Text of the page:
-- Two civilian mariners rescued at sea by a U.S. Navy ship after being stranded in the Pacific Ocean for almost five months didn't think they "would survive another 24 hours."
During a spell of bad weather on May 30, their sailboat's engine stopped running for good. Two months into their voyage, they began issuing daily distress radio calls. But there were no ships close enough to receive the messages.
On Oct. 24, the women were finally spotted by a Taiwanese fishing boat 900 miles from Japan -- 5,000 miles from where they'd intended to sail. But despite the crew's best efforts to secure the sailboat, they actually damaged it further. A bad towing job led to what the women called the scariest 24 hours of the voyage; apparently, it damaged the boat enough that they were concerned whether it could stay afloat.
"That 24 hours of being towed," Fuiava said in an interview provided by the U.S. Navy, "that was the scariest moment of the entire trip."
Appel told the Taiwanese boat to use their radio, which is how they were able to get a U.S. Navy ship to find them and pick them up. The women were rescued on Oct. 25 by the USS Ashland.
Appel said in the interview provided by the U.S. Navy that their rescue was the "most amazing feeling because we honestly did not believe that we would survive another 24 hours in the current situation."
"We had no idea what to expect," Appel said, "But when we saw that big gray ship coming, it was just relief."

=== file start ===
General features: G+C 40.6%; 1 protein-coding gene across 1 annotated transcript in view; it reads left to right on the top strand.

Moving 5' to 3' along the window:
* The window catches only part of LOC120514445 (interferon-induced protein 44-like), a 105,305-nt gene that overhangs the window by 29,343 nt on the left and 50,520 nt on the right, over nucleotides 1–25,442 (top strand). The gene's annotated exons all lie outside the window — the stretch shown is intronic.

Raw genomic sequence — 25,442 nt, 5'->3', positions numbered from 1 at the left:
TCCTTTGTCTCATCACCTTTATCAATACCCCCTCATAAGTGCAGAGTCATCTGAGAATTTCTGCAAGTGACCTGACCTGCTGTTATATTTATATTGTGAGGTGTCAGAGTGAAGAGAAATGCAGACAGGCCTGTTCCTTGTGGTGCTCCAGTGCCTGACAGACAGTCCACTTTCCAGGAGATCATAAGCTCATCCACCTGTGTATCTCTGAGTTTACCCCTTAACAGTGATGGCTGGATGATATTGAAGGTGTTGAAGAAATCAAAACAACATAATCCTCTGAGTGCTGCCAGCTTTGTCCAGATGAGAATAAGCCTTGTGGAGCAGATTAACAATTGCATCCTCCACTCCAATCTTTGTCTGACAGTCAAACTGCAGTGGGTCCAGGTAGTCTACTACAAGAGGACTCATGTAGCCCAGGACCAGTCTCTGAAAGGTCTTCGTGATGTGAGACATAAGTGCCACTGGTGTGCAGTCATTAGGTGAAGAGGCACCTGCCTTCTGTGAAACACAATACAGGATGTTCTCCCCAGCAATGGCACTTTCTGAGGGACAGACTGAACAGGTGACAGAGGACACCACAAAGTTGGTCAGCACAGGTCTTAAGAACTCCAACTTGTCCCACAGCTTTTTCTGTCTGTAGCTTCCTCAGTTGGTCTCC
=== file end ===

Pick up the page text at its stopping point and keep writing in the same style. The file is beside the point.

"Eternally grateful," added Fuiava.
The women said via conference call that they endured shark attacks before being rescued.
One night, a group of seven sharks, including five adults measuring 20 to 30 feet in length along with two young sharks, slapped their tails on the hull repeatedly, they said.
Appel speculated that the adult sharks were teaching the young sharks how to attack.
The next night, one "sore loser" tiger shark came back and slapped the boat again, they said. Fuiava likened it to experiencing an earthquake in the middle of nowhere unable to get help "and you're shark bait."
At times, they would see commercial ships off in the distance, but they never responded to their distress signals or flares they fired into the sky, they said.
Appel has sailed the Hawaiian Islands for the last 10 years and Fuiava was a security guard at the pier where Appel’s boat was located. They became friends, and when it came time for Appel to leave, she asked Fuiava if she wanted to come along, and Fuiava decided quickly that she was up for the adventure.
According to The Associated Press, the women said they survived because they had a water purifier and enough food for one year.
The AP said Appel and Fuiava will remain on the Navy ship until the next port of call. The dogs are also aboard the USS Ashland.
According to the AP, the women said they hope a ship rescues their sailboat, which was left adrift. The AP said the women want to repair the boat and sail it back to Hawaii.